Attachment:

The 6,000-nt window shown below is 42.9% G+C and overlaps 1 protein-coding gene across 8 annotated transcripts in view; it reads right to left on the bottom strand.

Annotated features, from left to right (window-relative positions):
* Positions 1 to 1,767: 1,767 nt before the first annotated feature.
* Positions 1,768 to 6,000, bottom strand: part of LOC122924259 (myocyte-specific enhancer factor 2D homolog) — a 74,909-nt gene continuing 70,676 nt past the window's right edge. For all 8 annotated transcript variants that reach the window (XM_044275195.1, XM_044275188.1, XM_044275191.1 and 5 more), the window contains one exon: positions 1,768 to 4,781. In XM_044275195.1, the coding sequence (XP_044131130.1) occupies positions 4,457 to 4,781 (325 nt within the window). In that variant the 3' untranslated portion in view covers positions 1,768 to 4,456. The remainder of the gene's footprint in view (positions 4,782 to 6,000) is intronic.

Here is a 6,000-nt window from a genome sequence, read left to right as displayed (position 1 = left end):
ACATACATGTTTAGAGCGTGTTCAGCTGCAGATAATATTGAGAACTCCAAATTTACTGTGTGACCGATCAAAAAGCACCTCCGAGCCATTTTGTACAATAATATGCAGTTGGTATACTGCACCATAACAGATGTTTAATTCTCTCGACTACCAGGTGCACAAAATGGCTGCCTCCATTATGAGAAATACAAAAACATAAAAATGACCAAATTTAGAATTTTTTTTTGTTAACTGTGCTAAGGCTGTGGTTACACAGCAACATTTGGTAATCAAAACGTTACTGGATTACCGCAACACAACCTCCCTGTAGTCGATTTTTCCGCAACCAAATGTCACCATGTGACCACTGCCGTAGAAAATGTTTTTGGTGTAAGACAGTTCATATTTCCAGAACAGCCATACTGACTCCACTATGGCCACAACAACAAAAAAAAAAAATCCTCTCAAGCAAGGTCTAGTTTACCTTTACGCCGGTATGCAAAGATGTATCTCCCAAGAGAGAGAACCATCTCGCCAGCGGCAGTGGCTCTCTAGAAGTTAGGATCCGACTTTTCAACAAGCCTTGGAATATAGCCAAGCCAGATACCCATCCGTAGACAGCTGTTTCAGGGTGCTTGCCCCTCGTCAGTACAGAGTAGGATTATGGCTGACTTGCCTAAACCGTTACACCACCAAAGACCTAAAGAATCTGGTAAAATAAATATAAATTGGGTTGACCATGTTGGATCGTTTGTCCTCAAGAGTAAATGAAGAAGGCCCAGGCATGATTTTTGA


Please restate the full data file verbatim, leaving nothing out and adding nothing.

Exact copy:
The 6,000-nt window shown below is 42.9% G+C and overlaps 1 protein-coding gene across 8 annotated transcripts in view; it reads right to left on the bottom strand.

Annotated features, from left to right (window-relative positions):
* Positions 1 to 1,767: 1,767 nt before the first annotated feature.
* Positions 1,768 to 6,000, bottom strand: part of LOC122924259 (myocyte-specific enhancer factor 2D homolog) — a 74,909-nt gene continuing 70,676 nt past the window's right edge. For all 8 annotated transcript variants that reach the window (XM_044275195.1, XM_044275188.1, XM_044275191.1 and 5 more), the window contains one exon: positions 1,768 to 4,781. In XM_044275195.1, the coding sequence (XP_044131130.1) occupies positions 4,457 to 4,781 (325 nt within the window). In that variant the 3' untranslated portion in view covers positions 1,768 to 4,456. The remainder of the gene's footprint in view (positions 4,782 to 6,000) is intronic.

Here is a 6,000-nt window from a genome sequence, read left to right as displayed (position 1 = left end):
ACATACATGTTTAGAGCGTGTTCAGCTGCAGATAATATTGAGAACTCCAAATTTACTGTGTGACCGATCAAAAAGCACCTCCGAGCCATTTTGTACAATAATATGCAGTTGGTATACTGCACCATAACAGATGTTTAATTCTCTCGACTACCAGGTGCACAAAATGGCTGCCTCCATTATGAGAAATACAAAAACATAAAAATGACCAAATTTAGAATTTTTTTTTGTTAACTGTGCTAAGGCTGTGGTTACACAGCAACATTTGGTAATCAAAACGTTACTGGATTACCGCAACACAACCTCCCTGTAGTCGATTTTTCCGCAACCAAATGTCACCATGTGACCACTGCCGTAGAAAATGTTTTTGGTGTAAGACAGTTCATATTTCCAGAACAGCCATACTGACTCCACTATGGCCACAACAACAAAAAAAAAAAATCCTCTCAAGCAAGGTCTAGTTTACCTTTACGCCGGTATGCAAAGATGTATCTCCCAAGAGAGAGAACCATCTCGCCAGCGGCAGTGGCTCTCTAGAAGTTAGGATCCGACTTTTCAACAAGCCTTGGAATATAGCCAAGCCAGATACCCATCCGTAGACAGCTGTTTCAGGGTGCTTGCCCCTCGTCAGTACAGAGTAGGATTATGGCTGACTTGCCTAAACCGTTACACCACCAAAGACCTAAAGAATCTGGTAAAATAAATATAAATTGGGTTGACCATGTTGGATCGTTTGTCCTCAAGAGTAAATGAAGAAGGCCCAGGCATGATTTTTGA